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Thank you for making this a great year for Day Eight

Dear Friends,

This has been a great year for Day Eight.

In January of 2012, the dance company premiered our new evening length work – Quis Custodiet. Quis (as I call it) explores the issue of security, and the work is ongoing. I’m humbled and grateful for everyone’s faith in the work, and by the effort bourgeon_cover_supportof the dancers, media team (Pasternak Media), and our administrative volunteers, including our interns.

Now, at the end of 2012, we are about to celebrate the publication of the Bourgeon book. The Bourgeon book includes fifty essays by fifty different artists and for those of us who believe in the arts, and study the arts, and appreciate the arts, the book is a thought-provoking and enjoyable window into the field, and the design, by Innosanto Nagaro and Design Action, is lovely.

I think of producing art, and making art, as a trust. Holding that trust is a commitment that I make to something beyond myself, but I can’t do it alone. We need your support to keep our programming going. Please join me in making an end of year donation to Day Eight. Any amount will help, and your contributions are tax deductible.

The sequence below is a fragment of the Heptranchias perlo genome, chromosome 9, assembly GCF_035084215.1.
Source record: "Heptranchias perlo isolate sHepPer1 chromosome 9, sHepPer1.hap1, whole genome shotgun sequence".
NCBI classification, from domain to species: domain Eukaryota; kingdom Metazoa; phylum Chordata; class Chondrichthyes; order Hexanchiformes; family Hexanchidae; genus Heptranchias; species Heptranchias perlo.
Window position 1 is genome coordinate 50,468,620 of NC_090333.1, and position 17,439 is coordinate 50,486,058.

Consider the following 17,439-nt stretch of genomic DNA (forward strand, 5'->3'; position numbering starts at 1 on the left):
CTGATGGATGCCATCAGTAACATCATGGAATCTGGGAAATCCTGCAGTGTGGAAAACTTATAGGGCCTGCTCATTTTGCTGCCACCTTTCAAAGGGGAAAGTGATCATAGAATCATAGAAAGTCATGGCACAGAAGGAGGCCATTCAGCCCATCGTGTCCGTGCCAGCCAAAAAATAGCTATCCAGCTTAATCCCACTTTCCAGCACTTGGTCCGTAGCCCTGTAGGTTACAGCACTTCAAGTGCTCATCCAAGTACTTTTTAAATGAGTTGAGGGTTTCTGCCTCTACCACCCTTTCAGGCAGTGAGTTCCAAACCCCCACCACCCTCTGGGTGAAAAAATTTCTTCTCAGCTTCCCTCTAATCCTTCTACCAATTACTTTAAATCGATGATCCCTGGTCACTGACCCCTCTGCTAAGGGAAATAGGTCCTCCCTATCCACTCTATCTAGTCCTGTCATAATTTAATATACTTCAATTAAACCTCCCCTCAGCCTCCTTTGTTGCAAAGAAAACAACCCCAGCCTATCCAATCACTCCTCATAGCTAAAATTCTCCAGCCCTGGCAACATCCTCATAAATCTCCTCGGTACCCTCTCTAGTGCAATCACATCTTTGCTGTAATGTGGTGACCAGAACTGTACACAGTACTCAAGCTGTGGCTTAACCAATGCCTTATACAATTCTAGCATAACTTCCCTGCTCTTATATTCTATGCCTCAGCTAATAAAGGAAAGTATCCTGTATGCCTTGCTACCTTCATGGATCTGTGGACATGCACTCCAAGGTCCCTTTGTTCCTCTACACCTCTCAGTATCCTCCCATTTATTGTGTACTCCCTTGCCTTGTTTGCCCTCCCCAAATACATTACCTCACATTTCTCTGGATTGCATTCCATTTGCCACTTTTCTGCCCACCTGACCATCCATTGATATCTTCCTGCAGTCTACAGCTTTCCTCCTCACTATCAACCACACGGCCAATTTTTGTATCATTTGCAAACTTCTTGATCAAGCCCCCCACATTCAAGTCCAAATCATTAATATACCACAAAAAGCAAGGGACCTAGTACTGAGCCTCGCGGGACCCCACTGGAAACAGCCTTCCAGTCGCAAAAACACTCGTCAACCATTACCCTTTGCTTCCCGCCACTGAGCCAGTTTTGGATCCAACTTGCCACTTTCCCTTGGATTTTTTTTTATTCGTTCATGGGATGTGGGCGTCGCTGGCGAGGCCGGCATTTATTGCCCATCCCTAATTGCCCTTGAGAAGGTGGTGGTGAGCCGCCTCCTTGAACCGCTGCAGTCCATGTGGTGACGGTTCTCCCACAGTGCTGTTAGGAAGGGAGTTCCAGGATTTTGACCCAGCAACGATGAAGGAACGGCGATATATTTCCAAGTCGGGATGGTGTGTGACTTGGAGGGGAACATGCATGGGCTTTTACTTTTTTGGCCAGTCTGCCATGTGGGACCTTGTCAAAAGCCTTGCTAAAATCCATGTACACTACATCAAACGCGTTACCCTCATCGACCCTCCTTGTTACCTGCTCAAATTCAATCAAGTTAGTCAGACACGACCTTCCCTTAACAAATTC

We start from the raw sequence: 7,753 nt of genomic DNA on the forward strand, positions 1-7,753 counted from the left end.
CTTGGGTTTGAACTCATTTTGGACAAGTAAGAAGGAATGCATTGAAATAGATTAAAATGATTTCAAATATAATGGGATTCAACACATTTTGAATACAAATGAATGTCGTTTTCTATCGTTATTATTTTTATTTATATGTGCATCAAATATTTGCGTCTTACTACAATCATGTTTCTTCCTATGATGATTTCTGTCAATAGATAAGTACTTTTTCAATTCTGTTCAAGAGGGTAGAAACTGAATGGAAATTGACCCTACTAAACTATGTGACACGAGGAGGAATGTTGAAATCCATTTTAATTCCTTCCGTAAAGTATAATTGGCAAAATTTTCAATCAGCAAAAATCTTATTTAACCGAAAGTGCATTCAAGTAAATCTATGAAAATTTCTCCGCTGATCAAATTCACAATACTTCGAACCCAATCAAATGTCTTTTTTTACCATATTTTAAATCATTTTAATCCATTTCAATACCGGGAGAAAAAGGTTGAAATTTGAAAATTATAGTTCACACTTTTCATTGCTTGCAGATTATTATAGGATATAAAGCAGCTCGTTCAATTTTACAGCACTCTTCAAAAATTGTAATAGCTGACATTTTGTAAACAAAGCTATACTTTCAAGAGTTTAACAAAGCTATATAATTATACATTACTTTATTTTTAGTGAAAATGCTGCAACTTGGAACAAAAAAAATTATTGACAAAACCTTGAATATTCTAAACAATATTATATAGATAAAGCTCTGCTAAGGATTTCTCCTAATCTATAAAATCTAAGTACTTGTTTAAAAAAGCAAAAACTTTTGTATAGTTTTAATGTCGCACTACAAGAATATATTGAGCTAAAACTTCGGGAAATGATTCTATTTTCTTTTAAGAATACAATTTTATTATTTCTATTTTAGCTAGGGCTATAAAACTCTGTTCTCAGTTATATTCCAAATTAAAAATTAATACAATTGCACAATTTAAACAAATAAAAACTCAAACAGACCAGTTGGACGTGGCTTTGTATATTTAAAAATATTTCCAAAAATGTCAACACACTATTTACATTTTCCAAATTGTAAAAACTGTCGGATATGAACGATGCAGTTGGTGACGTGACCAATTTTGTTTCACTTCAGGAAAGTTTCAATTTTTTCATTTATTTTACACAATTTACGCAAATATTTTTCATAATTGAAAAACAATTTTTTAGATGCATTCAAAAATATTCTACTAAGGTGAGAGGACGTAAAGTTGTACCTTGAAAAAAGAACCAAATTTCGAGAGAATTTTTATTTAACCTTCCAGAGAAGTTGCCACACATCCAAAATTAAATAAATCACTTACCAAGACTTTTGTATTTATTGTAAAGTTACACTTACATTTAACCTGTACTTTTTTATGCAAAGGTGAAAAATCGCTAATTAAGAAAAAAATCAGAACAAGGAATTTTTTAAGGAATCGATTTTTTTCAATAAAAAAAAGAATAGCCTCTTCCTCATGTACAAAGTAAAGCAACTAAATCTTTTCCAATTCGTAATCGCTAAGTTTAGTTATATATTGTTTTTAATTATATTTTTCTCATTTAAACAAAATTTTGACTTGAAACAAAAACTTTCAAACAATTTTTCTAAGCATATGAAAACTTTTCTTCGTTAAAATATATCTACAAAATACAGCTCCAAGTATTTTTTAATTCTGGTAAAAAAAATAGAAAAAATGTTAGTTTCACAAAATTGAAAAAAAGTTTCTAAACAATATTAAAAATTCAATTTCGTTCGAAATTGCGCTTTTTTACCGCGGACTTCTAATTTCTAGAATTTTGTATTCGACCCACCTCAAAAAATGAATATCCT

You can donate with your credit card right here, or mail a check to Day Eight at 1366 Sheridan Street NW, Washington DC 20011.



On behalf of the Board of Directors and all of the folks involved in our projects, thank you for your support!

Sincerely,

Robert Bettmann

P.s. – If you donate $100 dollars or more I’ll send you an autographed copy of the new book as a personalized thank you. It makes a great conversation piece, or gift for the artists in your life.

Bettmann Dances in the Washington Post

On Friday August 26th The Washington Post published an article about a few of the projects included in the Smith Farm Center for the Healing Arts’ 9/11 Arts Project, including Bettmann Dances’ Quis Custodiet.

At Woolly Mammoth Theatre on Friday, Robert Bettmann, artistic director of Bettmann Dances, presents a powerful performance he choreographed and calls “Quis Custodiet,” which refers to the Latin phrase “Quis Custodiet Ipsus Custodet,” meaning “Who Shall Watch the Watchers Themselves?” Bettmann hopes to create a conversation about “what security means to us and how we pursue it.”

The dance, in three sections, starts with a retelling of the Adam and Eve story, comparing Eve to WikiLeaks founder Julian Assange, and examining the question of too much information made public can be dangerous.

At a rehearsal in Takoma Park, Bettmann watched as dancers practiced — soaring, twirling and trying to translate into dance the fragile concept of security.

“I want the audience to leave feeling empowered,” Bettman says. “I am not trying to moralize one way or the other. I don’t understand how terrible things happen. As an artist, it’s easy to describe a problem. It is harder to suggest a solution.”

To read the entire story, click here.

Image in the article of the company and in this post by Katherine Frey/The Washington Post.

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